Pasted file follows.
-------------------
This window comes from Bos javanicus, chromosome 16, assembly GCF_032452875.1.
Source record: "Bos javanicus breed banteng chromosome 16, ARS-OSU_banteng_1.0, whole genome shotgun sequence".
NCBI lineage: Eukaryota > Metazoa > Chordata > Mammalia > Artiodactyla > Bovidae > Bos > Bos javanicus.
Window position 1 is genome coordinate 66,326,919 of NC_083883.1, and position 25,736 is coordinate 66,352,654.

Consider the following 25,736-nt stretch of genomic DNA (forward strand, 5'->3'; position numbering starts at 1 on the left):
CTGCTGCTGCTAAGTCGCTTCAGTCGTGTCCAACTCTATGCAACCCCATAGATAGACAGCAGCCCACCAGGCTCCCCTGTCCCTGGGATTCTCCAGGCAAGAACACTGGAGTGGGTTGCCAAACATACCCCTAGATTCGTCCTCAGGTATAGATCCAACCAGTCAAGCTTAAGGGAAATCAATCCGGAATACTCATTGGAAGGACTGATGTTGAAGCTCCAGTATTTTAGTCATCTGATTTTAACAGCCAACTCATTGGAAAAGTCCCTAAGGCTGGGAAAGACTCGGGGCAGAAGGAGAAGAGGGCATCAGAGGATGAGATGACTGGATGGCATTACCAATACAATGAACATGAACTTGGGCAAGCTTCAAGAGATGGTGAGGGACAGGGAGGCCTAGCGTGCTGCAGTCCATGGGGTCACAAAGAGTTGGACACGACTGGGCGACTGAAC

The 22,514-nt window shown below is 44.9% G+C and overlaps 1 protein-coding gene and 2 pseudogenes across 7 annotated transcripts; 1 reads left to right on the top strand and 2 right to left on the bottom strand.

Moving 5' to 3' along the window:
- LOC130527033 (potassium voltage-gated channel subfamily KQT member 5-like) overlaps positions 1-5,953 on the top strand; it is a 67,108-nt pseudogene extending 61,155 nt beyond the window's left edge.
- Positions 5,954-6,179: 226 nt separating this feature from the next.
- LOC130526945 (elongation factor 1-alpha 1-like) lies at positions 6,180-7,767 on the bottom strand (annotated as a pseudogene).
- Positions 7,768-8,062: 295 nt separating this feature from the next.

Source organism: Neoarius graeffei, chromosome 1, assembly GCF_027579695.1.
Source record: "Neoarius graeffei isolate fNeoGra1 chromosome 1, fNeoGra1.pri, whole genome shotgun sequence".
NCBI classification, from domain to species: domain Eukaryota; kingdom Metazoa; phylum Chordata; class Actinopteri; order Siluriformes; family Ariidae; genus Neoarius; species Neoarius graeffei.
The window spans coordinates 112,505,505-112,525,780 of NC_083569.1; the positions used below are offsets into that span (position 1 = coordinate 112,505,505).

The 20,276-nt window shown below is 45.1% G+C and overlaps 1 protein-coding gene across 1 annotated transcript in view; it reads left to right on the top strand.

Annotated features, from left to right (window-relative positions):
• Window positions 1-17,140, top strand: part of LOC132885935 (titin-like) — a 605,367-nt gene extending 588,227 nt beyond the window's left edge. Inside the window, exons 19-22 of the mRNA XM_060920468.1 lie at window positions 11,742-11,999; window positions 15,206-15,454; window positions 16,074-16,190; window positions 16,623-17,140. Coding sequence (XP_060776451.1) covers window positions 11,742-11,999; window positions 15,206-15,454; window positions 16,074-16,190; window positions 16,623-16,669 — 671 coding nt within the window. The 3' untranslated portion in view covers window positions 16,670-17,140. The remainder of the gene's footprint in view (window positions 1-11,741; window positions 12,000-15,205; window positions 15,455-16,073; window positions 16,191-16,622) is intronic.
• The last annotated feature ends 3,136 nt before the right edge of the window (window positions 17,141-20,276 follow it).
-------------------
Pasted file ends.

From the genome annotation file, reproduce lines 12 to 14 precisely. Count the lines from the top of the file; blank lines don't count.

- Positions 7,768-8,062: 295 nt separating this feature from the next.

Source organism: Neoarius graeffei, chromosome 1, assembly GCF_027579695.1.
Source record: "Neoarius graeffei isolate fNeoGra1 chromosome 1, fNeoGra1.pri, whole genome shotgun sequence".